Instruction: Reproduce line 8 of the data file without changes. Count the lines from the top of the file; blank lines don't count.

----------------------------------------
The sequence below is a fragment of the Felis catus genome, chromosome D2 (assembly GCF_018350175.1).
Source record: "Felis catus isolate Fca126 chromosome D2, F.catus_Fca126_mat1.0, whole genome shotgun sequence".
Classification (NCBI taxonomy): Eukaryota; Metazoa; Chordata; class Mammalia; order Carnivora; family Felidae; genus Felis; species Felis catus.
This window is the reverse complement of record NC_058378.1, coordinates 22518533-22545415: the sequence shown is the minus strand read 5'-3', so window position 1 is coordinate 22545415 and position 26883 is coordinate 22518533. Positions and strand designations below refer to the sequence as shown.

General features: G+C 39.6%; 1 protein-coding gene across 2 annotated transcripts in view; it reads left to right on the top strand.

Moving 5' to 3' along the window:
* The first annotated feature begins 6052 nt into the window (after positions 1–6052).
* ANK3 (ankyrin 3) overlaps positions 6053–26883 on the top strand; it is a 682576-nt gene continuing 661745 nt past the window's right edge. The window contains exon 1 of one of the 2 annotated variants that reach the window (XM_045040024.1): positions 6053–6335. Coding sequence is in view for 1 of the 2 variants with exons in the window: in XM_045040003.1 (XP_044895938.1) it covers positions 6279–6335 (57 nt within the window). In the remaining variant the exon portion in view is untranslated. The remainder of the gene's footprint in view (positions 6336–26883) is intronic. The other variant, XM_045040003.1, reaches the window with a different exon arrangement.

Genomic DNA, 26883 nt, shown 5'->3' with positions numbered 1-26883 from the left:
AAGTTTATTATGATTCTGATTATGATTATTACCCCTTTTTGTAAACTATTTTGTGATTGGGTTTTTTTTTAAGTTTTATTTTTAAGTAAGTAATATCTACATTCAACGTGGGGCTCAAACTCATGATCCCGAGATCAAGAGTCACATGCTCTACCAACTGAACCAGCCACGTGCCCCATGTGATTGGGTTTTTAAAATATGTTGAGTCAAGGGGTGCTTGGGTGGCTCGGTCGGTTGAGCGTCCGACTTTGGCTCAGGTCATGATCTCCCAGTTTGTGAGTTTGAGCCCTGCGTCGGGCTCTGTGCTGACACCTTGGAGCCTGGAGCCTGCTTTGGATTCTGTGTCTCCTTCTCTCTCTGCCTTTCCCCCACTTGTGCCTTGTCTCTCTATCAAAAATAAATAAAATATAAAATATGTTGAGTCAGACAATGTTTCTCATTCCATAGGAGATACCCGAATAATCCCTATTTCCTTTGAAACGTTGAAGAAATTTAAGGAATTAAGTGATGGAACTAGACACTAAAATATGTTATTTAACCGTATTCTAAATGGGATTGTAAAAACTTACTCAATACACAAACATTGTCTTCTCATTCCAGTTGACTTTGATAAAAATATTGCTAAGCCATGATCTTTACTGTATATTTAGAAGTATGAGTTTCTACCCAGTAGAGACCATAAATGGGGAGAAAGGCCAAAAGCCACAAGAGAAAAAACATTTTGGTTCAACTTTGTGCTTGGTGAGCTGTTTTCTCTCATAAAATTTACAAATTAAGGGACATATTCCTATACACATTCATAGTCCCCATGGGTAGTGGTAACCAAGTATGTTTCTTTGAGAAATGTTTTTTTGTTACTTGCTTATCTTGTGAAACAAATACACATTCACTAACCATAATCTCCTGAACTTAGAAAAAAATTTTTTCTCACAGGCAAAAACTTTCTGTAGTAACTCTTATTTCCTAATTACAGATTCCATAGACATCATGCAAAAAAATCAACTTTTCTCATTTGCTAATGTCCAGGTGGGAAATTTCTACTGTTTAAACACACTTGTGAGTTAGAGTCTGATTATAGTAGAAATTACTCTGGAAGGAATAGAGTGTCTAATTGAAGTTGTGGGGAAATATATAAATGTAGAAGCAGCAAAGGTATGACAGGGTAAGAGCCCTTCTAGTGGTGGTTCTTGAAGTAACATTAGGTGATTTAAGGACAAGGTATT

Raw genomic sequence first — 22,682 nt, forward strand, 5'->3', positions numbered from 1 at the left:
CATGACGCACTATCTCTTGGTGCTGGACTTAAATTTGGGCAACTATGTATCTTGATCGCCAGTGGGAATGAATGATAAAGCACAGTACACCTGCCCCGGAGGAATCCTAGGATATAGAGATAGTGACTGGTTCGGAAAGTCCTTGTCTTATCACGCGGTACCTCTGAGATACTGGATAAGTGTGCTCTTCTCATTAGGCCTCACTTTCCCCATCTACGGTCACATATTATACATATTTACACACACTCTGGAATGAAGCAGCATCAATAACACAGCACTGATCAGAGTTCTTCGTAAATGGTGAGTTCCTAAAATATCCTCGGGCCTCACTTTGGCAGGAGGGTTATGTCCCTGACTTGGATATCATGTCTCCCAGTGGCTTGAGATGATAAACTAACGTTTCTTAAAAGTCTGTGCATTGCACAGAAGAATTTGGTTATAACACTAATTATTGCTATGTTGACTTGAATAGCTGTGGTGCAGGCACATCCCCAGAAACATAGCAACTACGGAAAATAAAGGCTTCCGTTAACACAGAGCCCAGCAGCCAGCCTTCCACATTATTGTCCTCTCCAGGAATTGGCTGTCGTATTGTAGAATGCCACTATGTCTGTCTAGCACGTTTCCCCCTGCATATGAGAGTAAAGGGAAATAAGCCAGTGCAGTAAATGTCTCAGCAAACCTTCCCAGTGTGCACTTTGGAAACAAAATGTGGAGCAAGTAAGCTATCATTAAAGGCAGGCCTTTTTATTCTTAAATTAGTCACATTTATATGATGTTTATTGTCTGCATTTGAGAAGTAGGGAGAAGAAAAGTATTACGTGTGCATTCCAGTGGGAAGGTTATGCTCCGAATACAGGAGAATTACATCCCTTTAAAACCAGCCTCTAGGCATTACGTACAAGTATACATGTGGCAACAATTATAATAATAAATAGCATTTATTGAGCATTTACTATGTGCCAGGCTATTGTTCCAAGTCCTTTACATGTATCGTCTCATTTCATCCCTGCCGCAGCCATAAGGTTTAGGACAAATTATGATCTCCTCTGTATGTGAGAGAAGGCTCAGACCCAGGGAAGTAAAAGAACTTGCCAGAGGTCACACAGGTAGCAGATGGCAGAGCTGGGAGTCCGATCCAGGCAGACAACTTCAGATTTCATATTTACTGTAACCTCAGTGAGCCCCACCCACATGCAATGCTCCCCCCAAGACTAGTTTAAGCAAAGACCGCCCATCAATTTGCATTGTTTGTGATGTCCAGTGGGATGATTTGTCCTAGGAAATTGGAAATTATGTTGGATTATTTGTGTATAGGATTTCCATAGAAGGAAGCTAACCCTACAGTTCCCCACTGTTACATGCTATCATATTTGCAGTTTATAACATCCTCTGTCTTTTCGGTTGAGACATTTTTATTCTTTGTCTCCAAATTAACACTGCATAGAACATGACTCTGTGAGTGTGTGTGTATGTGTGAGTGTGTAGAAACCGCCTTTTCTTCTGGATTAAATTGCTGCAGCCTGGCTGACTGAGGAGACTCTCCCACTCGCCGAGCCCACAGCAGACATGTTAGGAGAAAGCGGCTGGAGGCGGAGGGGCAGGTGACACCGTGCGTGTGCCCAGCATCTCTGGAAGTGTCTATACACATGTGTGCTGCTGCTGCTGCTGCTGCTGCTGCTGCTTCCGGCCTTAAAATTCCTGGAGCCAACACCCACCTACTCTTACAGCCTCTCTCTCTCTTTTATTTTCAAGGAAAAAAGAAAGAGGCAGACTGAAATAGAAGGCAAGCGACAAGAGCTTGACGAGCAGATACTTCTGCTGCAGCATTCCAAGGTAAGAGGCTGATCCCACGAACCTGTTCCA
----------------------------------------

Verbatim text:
* ANK3 (ankyrin 3) overlaps positions 6053–26883 on the top strand; it is a 682576-nt gene continuing 661745 nt past the window's right edge. The window contains exon 1 of one of the 2 annotated variants that reach the window (XM_045040024.1): positions 6053–6335. Coding sequence is in view for 1 of the 2 variants with exons in the window: in XM_045040003.1 (XP_044895938.1) it covers positions 6279–6335 (57 nt within the window). In the remaining variant the exon portion in view is untranslated. The remainder of the gene's footprint in view (positions 6336–26883) is intronic. The other variant, XM_045040003.1, reaches the window with a different exon arrangement.